- The Gies College of Business at the University of Illinois at Urbana-Champaign said it will stop enrolling students in its residential MBA program as it shifts focus to its online MBA, specialized master's programs, undergraduate education and "lifelong learning."
- Enrollment in what it calls the "iMBA" — which costs around $22,000 — grew from 1,100 students in 2016 to 3,200 in 2019. Offered through online education platform Coursera, it runs between 24 and 36 months. The decision to end the residential program is pending university approval, and it could face scrutinty from the faculty, The News-Gazette reported.
- Gies also aims to grow its offering of specialized master's degrees in fields including accounting, finance and technology management. On the undergraduate side, the college enrolls about 1,000 students in an online business minor.
MBA programs nationwide are recalibrating in the face of declining interest from students within the U.S. and abroad. As with Gies, the responses include a shift online, the addition of specialized degree and nondegree programs, and a move into undergraduate education.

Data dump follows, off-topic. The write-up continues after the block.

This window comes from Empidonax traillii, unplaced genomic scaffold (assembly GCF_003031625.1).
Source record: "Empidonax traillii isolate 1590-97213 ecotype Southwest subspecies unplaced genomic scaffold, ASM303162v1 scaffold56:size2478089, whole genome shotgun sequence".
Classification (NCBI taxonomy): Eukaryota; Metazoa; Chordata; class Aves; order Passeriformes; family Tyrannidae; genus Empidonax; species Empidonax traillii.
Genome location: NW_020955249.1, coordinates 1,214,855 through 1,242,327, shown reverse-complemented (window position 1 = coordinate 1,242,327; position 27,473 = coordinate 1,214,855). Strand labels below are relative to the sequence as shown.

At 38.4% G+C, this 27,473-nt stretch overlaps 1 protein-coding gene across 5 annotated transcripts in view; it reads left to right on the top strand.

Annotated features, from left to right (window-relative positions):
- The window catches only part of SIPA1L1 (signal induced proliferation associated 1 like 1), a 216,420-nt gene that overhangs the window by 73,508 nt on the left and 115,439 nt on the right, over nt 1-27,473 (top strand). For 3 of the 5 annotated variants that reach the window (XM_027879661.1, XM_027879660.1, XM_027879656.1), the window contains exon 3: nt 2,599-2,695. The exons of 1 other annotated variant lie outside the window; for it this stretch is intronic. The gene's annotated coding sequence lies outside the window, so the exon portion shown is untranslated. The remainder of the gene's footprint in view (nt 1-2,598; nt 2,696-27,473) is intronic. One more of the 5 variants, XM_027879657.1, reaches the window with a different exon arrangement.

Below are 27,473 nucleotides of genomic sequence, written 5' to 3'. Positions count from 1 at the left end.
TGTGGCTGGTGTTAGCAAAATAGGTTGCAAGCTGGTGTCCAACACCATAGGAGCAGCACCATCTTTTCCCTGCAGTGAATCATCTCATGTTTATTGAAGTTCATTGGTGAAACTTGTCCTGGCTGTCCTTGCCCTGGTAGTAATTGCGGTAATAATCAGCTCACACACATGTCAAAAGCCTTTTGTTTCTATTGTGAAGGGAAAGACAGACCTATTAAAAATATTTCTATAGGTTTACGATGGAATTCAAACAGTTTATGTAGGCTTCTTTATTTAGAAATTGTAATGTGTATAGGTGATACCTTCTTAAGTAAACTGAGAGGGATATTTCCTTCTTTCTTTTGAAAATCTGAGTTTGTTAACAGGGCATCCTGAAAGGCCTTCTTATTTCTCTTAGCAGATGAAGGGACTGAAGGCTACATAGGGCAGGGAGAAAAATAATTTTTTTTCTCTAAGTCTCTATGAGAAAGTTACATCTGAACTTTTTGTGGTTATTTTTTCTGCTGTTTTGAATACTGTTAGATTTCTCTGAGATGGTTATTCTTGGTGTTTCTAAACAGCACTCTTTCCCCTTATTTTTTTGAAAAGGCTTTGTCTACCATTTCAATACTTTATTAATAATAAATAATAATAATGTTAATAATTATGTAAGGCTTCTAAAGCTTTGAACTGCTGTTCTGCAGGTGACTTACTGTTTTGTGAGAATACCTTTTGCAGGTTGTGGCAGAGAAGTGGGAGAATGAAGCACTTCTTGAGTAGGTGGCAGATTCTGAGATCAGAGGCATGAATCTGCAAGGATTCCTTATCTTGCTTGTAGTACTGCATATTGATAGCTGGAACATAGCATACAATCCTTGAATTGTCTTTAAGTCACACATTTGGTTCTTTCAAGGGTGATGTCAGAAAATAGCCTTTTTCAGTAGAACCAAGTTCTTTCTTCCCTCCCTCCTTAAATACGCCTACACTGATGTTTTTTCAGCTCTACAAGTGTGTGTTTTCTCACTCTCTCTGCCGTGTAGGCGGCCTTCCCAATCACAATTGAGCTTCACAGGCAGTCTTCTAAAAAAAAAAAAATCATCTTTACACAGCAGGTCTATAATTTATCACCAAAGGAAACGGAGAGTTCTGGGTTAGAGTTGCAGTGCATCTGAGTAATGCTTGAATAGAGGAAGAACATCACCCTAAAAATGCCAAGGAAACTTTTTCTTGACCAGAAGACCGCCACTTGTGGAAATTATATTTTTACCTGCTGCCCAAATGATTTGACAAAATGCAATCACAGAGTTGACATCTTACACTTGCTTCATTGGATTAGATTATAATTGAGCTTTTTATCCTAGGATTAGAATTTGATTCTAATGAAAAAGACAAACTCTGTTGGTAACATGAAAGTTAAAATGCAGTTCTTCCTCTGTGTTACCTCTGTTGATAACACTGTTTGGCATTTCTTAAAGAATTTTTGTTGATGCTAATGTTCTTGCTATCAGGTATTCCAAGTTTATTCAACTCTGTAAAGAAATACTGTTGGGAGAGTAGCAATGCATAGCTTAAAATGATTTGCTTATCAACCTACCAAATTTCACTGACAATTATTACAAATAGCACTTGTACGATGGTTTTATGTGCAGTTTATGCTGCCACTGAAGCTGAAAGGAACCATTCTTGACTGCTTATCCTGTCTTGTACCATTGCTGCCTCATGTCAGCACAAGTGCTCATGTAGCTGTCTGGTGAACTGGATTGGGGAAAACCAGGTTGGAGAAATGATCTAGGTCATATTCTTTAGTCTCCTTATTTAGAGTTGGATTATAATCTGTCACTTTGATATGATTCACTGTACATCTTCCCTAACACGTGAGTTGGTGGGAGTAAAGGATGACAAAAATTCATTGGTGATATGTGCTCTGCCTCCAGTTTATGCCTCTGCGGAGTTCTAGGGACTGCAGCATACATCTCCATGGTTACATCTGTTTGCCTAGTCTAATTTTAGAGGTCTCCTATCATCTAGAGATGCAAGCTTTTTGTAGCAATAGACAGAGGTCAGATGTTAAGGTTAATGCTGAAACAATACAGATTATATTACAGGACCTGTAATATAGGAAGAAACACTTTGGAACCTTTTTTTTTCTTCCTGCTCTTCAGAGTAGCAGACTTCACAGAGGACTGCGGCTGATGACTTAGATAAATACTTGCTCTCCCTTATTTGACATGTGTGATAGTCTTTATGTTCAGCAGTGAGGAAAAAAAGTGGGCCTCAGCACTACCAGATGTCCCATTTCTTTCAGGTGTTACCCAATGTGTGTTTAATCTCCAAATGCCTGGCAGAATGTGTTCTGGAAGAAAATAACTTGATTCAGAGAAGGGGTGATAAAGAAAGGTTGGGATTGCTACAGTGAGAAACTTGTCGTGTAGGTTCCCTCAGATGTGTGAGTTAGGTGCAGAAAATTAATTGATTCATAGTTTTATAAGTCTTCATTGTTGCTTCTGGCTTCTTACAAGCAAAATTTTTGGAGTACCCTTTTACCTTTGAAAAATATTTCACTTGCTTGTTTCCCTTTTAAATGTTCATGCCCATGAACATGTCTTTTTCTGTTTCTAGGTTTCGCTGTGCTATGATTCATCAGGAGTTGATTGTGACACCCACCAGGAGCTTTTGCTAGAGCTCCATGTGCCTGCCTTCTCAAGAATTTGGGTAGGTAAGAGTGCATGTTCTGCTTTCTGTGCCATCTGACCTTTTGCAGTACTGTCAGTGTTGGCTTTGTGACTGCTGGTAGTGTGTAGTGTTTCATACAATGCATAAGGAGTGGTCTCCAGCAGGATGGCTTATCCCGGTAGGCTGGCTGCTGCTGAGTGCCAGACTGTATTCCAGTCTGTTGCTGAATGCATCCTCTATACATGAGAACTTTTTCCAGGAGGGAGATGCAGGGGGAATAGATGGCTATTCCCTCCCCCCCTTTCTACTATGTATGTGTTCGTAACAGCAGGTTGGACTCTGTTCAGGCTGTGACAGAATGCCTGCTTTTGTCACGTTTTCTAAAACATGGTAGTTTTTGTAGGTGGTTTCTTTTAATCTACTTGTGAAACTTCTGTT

The University of California, Davis's Graduate School of Management announced earlier this month that it is launching an online-only MBA with online program manager 2U. Curriculum will be similar to the on-campus version, as will tuition, which The Sacramento Bee reported will be about $104,400. The publication also noted that UC Davis is the first institution in the UC System to offer a fully online business degree. The university is also adding two online short courses, in leadership and strategic negotiations, through 2U's GetSmarter brand.
A major vote of confidence in online business education came in January, when Harvard University rebranded its online education platform from HBX to the Harvard Business School Online. Its own dean had expressed doubt just a few years before HBX launched in 2014 that the esteemed business school would pivot online any time soon.
The opportunity to generate revenue surely helps. HBX brought in $12 million from some 8,000 students in 2017, Inside Higher Ed reported. The platform offers multiweek, certificate-based courses in areas such as business analytics, entrepreneurship and financial accounting.
The University of Miami Business School is also looking at specialization to differentiate its offerings. Its dean, John Quelch, told Education Dive in February that its one-year specialized master's programs in areas such as business analytics, finance and sustainable business are increasingly popular.
Meanwhile, other business schools are using new approaches to recruit students they don't traditionally target, including liberal arts undergraduates.